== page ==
North and Midlands councils 'hit hardest by cuts'

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Councils in the North of England and the Midlands face being hardest hit by government funding cuts, a group representing local authorities says.

The Special Interest Group of Municipal Authorities says councils in the North East will lose £665 per person an average between 2010 and 2018 compared to a loss in the South East of £305.

Its estimates take into account the impact of welfare changes.

Ministers say funding is "fair" and the report was a "crude lobbying exercise".

In December, the government will tell councils in England how much money they will get next year.

SIGOMA, which has 45 members, represents many of the big urban councils in England, the vast majority Labour run.

It has looked at the potential impact on all councils and says new funding structures and the welfare reform changes mean areas with the "greatest need are facing the highest level of cuts" and are losing out on hundreds of pounds per resident.

According to the group, the "large disparity in funding is putting some councils at breaking point, and means that any economic recovery may bypass parts of the UK".

Estimated loss of funding by 2017/18

  • South East - £305
  • East - £427
  • London - £436
  • South West - £444
  • East Midlands - £535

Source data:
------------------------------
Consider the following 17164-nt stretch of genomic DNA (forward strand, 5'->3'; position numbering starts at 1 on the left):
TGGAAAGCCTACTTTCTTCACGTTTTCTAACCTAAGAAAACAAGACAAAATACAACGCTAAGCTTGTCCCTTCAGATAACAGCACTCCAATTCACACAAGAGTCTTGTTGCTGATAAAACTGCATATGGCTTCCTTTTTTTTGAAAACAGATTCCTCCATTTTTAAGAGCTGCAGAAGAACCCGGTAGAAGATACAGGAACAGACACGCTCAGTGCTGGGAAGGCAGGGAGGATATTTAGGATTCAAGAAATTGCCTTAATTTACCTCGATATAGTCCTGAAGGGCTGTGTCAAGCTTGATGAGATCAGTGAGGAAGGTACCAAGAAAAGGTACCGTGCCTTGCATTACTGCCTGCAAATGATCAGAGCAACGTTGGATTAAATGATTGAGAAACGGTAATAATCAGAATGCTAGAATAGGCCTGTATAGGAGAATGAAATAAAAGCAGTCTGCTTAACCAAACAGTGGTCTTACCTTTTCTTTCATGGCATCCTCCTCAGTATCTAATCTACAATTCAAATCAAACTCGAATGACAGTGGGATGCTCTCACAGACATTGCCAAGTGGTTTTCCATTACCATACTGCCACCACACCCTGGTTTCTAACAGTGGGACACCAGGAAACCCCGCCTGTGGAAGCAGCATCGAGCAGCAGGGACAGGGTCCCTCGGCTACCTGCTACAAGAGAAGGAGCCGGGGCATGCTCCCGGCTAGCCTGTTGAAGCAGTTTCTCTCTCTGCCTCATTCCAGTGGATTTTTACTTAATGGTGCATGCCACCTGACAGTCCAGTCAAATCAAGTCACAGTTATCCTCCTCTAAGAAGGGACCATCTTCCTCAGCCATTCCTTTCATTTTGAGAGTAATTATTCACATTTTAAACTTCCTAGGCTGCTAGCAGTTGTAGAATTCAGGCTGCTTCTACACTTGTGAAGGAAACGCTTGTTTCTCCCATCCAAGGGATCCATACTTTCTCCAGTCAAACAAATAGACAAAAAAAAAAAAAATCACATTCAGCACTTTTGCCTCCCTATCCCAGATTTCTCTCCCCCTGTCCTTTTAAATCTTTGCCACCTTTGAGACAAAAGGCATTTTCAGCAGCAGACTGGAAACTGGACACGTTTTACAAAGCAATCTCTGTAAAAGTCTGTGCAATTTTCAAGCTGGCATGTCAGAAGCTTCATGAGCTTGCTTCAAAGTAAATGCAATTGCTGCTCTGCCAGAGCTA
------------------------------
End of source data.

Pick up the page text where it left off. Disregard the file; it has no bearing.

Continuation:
• West Midlands - £571
  • Yorkshire and Humberside - £571
  • North West - £627
  • North East - £665

Source: SIGOMA. Figures are per person and include impact of welfare reform

The average loss to councils per person in England by 2018 was said to be £487, with those in the East Midlands facing a loss of £535 and in the West Midlands, £571.

Sir Steve Houghton, chair of SIGOMA and Labour leader of Barnsley Council, said the report shows the government's "complete disregard for the mounting pressure faced by certain councils and the pain it is causing their residents".

He said: "The government must make fair funding a key priority to allow councils to provide essential services without the growing distraction of a service failure."

The report will be the first of several highlighting the pressure on finances, particularly in the cities of the North of England and the Midlands, says BBC News local government correspondent Mike Sergeant.

Local government minister Brandon Lewis said the calculations were designed to "scaremonger" and council funding by central government did not favour any one area.

Ministers says changes in the way local government funding is calculated take into account how many older people live in a location, how rural it is, and social needs.

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